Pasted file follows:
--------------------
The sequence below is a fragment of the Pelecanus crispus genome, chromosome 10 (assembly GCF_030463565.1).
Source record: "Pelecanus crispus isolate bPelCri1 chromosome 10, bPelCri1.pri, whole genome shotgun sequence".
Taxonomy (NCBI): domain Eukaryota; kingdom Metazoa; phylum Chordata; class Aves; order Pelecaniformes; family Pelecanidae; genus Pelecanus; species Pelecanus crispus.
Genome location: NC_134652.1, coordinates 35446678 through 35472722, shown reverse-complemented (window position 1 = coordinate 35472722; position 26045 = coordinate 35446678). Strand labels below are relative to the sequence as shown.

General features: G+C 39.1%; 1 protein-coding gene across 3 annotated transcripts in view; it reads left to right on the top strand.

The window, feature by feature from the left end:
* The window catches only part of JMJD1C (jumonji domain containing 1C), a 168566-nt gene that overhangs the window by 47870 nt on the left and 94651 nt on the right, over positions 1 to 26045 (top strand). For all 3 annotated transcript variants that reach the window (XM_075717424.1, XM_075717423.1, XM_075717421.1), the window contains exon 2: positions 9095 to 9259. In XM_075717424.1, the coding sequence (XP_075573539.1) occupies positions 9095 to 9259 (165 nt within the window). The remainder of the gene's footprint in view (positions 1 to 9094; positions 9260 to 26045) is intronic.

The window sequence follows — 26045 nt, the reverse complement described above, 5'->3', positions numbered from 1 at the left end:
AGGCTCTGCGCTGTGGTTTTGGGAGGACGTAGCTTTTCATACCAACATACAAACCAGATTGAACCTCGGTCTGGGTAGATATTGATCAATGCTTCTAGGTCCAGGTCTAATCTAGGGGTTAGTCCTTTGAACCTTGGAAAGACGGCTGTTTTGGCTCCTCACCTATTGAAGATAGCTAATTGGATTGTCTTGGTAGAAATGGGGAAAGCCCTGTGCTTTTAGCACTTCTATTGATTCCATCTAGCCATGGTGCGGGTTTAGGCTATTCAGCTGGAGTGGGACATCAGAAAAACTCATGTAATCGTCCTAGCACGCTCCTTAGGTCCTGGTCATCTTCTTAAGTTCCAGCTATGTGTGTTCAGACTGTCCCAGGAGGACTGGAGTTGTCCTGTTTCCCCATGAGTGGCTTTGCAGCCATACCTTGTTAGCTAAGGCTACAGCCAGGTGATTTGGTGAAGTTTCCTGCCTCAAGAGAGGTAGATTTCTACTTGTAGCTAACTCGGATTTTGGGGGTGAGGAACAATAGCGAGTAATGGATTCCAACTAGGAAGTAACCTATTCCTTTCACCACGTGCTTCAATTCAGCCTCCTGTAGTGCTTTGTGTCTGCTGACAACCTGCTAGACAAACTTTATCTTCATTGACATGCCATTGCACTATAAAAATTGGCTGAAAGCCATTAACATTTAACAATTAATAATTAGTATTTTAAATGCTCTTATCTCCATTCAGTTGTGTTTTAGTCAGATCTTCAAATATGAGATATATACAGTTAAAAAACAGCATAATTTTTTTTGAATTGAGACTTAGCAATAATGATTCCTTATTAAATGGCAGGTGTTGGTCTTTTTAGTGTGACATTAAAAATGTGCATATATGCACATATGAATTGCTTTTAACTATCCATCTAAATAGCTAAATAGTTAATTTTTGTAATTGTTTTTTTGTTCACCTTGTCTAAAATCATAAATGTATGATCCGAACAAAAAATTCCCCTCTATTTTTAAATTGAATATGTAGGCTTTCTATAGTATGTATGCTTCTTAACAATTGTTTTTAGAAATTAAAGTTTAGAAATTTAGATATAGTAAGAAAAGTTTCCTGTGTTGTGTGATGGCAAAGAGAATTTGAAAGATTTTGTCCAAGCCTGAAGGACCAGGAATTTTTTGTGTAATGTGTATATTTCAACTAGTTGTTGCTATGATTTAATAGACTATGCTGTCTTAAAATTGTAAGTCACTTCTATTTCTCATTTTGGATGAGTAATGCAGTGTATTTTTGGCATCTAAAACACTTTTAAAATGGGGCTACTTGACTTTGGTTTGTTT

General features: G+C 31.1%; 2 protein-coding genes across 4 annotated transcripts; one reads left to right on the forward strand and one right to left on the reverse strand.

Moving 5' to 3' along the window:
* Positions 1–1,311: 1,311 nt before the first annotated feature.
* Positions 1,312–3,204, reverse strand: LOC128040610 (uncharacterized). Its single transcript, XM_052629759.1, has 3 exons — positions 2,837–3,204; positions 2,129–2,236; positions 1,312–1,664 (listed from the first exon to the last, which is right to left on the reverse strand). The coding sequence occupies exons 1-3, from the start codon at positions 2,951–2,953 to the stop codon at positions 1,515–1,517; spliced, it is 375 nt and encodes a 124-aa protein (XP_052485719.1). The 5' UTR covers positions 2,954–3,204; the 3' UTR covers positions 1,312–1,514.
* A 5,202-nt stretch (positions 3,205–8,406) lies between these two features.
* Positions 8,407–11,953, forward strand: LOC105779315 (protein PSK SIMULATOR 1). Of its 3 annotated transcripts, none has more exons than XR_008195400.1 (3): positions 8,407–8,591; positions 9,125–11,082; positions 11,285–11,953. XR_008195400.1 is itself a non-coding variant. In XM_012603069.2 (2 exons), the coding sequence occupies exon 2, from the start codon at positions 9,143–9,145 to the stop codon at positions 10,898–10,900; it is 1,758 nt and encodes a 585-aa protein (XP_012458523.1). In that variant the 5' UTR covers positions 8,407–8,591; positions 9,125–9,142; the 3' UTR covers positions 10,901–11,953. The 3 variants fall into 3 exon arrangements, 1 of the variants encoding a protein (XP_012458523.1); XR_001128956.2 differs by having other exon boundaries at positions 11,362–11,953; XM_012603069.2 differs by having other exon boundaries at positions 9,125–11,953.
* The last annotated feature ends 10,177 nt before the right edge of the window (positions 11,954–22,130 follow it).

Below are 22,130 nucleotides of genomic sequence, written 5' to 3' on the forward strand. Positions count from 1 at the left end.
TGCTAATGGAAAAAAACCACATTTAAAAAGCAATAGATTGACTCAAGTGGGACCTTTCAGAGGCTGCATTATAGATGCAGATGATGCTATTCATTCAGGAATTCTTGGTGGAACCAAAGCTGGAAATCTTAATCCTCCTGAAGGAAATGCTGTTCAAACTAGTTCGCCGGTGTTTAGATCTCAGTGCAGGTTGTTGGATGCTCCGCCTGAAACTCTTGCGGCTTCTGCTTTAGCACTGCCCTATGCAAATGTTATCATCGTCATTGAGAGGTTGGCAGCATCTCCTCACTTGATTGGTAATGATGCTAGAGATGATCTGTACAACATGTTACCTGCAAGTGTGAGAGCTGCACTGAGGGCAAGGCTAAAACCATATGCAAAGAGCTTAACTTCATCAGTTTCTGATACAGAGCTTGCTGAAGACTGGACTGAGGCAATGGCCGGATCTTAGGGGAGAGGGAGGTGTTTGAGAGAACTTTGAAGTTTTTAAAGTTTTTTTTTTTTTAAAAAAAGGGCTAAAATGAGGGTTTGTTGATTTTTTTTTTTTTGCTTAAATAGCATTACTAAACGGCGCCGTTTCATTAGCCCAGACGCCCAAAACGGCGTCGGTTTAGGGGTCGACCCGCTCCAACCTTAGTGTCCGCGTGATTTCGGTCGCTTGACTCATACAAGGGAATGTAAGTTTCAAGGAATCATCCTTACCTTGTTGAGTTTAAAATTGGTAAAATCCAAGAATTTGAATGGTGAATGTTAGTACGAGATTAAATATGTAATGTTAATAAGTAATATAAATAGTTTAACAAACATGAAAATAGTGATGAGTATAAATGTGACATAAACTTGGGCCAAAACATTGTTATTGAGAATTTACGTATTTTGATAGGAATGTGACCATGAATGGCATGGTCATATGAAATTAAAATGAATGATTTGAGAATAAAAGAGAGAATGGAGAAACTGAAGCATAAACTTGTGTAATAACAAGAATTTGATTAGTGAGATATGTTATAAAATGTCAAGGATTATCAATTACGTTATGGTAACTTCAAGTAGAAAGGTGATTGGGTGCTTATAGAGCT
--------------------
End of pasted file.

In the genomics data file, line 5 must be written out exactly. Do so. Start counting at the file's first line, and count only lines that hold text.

General features: G+C 39.1%; 1 protein-coding gene across 3 annotated transcripts in view; it reads left to right on the top strand.